20 April 2017

An Anthology of Lithuanian Music

A few months late, but I finally managed to get my hands on MIC's newest CD anthology. Its been a thing I am very curious to get my hands on for multiple reasons, firstly for the curiosity variety of composers chosen, the choice of repertoire, as well as also being curious to see what the curator was intending to say with the anthology. 

After reading transcriptions of interviews and the CD sleeve notes, Frank Oteri (curator) detailed his choices focusing on different elements and primarily wanted this CD to show an 'outsider' perspective, as well as being as 'democratic' as possible and featuring composers who haven't been celebrated very much, yet. 'Tis a noble endeavour indeed, but it is a very tricky thing to navigate. Firstly the simple semantic issue that the classical music industry is hilariously undemocratic, how can a CD address this? or at least manage to stay diplomatic despite of this? Secondly the issue of celebrating the under celebrated is also extremely noble, but the question that has to constantly be asked is why? Why this person? Why not a standard classic? Why not a heavy weight? So this all ties in to what the curator should be tackling in his choices of the CD production. 

From the many wonderful composers living and working today, Frank Oteri chose his 18 composers, 9 Women and 9 Men. The selection is as follows:

Tomas Kutavicius, Loreta Narvilaite, Antanas Kucinskas, Vytautas Germanavicius, Jurgita Miezelyte, Monika Sokaite, Linas Baltas, Lukrecija Petkute, Raimonda Ziukaite, Justina Repeckaite, Juta Pranulyte, Tadas Dailyda, Elena Sataite, Julius Aglinskas, Jonas Jurkunas, Albertas Navickas, Rytis Mazulis, and Zibuokle Martinaityte.

A truly curious rag-tag collection of misfits indeed. 

Now from a critical standpoint this is a rather curious circumstance, I can either point out my thoughts on every single piece included, or refer to the curator's own choices. I shall attempt to do a bit of both.

For me it is a joy to see composers like Raimonda Ziukaite, Justina Repeckaite, Julius Aglinskas, and Juta Pranulyte being celebrated. These four composers I find have something particularly special within their work, and all four are rather diverse from each other too. The future looks very bright for them, and this CD hopefully is a place where that can start.

Featuring Rytis Mazulis, Zibuokle Martinaityte, and Loreta Narvilaite, is more obligatory than anything, as these two giants have had such an intensive impact on the musical landscape here they had to be featured. The other works I have many mixed feelings over. There will be some profound reason why Mr. Oteri chose the composers he did, but I am really struggling to find the justification. Having listened to all of the works I struggle to see the attraction to some of them composers involved.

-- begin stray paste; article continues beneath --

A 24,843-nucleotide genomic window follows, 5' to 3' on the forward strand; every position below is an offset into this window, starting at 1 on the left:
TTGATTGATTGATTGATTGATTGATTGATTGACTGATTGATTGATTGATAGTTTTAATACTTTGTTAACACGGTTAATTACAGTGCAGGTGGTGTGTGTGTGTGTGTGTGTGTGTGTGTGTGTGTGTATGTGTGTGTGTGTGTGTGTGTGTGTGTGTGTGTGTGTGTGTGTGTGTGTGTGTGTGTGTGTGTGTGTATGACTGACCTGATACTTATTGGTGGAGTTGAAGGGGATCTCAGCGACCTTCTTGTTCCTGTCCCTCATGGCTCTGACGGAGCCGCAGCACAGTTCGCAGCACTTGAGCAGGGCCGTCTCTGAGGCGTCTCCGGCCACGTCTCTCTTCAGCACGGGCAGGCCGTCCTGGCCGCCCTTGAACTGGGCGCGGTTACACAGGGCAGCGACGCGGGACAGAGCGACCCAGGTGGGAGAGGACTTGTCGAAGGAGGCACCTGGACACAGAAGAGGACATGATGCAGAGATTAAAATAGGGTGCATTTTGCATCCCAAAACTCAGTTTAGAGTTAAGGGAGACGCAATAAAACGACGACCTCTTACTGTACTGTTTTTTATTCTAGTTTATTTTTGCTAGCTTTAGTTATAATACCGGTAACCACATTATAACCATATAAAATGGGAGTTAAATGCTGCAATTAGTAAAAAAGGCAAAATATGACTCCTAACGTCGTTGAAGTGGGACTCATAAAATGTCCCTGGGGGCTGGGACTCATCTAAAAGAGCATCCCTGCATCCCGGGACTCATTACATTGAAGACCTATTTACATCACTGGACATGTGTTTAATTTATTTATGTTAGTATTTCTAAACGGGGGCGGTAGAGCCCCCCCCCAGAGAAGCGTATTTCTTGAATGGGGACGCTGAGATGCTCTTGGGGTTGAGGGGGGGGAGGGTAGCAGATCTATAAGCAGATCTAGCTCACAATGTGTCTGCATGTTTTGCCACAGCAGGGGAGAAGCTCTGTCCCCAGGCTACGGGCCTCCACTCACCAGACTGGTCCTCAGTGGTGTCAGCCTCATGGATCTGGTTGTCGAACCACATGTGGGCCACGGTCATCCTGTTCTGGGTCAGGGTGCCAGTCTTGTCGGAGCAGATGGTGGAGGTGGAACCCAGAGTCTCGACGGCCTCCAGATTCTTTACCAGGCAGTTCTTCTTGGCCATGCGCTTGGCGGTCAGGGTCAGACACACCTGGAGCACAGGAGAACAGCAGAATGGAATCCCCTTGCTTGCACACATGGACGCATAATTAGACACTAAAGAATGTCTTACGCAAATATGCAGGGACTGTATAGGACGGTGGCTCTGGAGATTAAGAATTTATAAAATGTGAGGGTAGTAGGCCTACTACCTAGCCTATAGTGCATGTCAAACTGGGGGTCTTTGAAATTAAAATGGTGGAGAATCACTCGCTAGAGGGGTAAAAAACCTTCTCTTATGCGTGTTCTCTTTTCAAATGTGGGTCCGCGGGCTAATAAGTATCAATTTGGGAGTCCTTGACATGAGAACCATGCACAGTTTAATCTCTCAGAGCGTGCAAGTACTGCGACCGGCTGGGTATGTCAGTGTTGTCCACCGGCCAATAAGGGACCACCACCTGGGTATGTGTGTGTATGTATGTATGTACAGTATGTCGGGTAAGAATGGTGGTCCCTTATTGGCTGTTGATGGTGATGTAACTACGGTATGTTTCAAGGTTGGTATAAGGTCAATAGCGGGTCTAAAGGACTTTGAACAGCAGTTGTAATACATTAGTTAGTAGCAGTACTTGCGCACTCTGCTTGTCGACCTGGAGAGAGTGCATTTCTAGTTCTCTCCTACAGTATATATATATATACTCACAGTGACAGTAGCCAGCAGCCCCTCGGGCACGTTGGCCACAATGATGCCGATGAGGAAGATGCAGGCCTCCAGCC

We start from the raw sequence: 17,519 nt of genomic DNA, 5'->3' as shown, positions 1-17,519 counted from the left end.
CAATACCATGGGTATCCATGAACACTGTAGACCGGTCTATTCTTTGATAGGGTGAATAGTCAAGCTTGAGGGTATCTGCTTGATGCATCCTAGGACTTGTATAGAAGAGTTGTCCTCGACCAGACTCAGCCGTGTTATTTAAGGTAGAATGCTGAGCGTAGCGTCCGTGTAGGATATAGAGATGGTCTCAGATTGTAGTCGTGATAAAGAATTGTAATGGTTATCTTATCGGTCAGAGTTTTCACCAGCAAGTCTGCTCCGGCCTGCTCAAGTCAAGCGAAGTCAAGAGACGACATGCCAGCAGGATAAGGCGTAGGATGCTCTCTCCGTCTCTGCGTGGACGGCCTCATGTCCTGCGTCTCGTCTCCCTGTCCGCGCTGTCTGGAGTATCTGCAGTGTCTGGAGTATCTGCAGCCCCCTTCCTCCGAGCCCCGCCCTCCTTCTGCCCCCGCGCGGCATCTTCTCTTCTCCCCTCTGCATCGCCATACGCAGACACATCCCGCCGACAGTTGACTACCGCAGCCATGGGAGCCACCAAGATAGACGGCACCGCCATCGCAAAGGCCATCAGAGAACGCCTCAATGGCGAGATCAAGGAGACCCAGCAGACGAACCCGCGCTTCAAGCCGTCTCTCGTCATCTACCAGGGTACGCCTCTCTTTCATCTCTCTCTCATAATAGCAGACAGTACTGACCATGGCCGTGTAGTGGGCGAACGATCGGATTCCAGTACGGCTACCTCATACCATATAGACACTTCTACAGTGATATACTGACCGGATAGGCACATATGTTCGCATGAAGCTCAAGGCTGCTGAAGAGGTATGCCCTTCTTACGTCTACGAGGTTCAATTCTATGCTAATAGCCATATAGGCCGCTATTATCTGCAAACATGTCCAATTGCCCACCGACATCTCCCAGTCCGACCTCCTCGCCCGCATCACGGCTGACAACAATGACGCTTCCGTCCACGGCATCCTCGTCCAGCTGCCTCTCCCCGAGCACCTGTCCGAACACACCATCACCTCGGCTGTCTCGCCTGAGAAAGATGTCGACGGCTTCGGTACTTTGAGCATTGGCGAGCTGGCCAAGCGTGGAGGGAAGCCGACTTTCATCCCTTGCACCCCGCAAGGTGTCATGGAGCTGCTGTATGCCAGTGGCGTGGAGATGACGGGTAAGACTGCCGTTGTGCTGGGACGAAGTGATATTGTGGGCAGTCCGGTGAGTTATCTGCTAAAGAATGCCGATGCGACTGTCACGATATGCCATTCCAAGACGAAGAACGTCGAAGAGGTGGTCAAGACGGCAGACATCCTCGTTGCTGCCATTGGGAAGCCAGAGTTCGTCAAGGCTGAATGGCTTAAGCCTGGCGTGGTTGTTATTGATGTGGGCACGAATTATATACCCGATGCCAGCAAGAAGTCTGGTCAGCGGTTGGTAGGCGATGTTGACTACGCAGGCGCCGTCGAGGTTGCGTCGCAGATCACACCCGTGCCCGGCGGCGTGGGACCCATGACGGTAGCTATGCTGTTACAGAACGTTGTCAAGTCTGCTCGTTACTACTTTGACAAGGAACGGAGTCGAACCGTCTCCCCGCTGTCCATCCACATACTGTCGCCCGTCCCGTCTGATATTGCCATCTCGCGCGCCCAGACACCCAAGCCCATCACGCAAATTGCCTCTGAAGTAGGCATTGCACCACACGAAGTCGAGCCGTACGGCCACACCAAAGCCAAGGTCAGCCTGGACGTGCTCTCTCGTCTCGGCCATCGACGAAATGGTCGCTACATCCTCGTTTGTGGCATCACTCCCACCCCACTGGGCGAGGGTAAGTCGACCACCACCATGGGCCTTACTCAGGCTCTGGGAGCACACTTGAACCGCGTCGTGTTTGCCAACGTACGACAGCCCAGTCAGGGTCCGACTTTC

The other major issue for me within this anthology is it misses the sheer diversity within the Lithuanian contemporary music today. The CD is intensely dominated my 'minimalistic' music almost to the point of nausea. When in fact the reality is much further from that. Yes minimalism has a lot of influence here, but sonoristic trends, as well as growing influence of spectral trends are creeping into the works of younger composers that not really demonstrating them is a bit of travesty. There are also some extremely major names who almost have been ignored, without justification, which does cause me some mild concern indeed. The more I listen, the more the anthology feels a tad like an attempt to romanticise the region, with its lovely melodies, anti-institutional trends, and radical radical-ness. This romanticism isn't particularly new. Hopefully I am wrong, but I do get the distinct impression of it.

The biggest thing for me, is Frank Oteri missed a rather vital piece of the puzzle. In the CD notes, Frank alludes to Lithuania's past and briefly mentions Lithuania joining the EU in 2004 and highlights it as a moment Lithuania really integrated with the rest of Europe. This could have been a great oppourtunity to explore the influence of the growing divide between Lithuanian Diaspora and Enduring Lithuanians. As Lithuania, like many of its fellow comrades this side of Europe, has witnessed large levels of migration with people leaving to Germany, France, Britain and so fourth the musical landscape of Lithuanians is reaching a massive divide, as those who move abroad really tap into the cultural energy of their new homes splitting them away from their native land. A CD anthology which definitively celebrated 9 diaspora and 9 enduring Lithuanians would have been a much more fascinating exploration, mostly because it would have been able to highlight what parts of these composers still sounds 'truly Lithuanian?', what is the raw 'Lithuanian-ism?', does that 'Lithuanian-ism' still exist today? What does this spell for the future for Lithuanians? I am definitely far more excited about that sort of process than anything else, as I imagine it would really show us far more interesting things that just a straightforward celebration of Lithuanian composers.

This all being said, it is definitely a joy to see other people taking such an interest in Lithuanian music and long may it continue! I definitely recommend everyone gets hold of a copy of the CD to make their own decision on the matter. 

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